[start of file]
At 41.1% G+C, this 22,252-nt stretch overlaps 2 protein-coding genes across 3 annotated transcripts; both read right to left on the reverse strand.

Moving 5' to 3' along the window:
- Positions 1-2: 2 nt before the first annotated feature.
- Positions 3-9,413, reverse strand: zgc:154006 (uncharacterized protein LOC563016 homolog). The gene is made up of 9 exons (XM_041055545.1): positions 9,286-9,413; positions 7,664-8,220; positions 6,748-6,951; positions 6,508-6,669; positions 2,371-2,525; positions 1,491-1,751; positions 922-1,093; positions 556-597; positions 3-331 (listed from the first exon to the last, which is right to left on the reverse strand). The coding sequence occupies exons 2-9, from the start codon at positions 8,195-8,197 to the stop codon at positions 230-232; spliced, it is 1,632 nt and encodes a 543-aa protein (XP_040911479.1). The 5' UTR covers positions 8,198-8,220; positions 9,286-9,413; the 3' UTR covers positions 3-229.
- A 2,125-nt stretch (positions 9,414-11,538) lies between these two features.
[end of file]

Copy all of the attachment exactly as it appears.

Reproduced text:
At 41.1% G+C, this 22,252-nt stretch overlaps 2 protein-coding genes across 3 annotated transcripts; both read right to left on the reverse strand.

Moving 5' to 3' along the window:
- Positions 1-2: 2 nt before the first annotated feature.
- Positions 3-9,413, reverse strand: zgc:154006 (uncharacterized protein LOC563016 homolog). The gene is made up of 9 exons (XM_041055545.1): positions 9,286-9,413; positions 7,664-8,220; positions 6,748-6,951; positions 6,508-6,669; positions 2,371-2,525; positions 1,491-1,751; positions 922-1,093; positions 556-597; positions 3-331 (listed from the first exon to the last, which is right to left on the reverse strand). The coding sequence occupies exons 2-9, from the start codon at positions 8,195-8,197 to the stop codon at positions 230-232; spliced, it is 1,632 nt and encodes a 543-aa protein (XP_040911479.1). The 5' UTR covers positions 8,198-8,220; positions 9,286-9,413; the 3' UTR covers positions 3-229.
- A 2,125-nt stretch (positions 9,414-11,538) lies between these two features.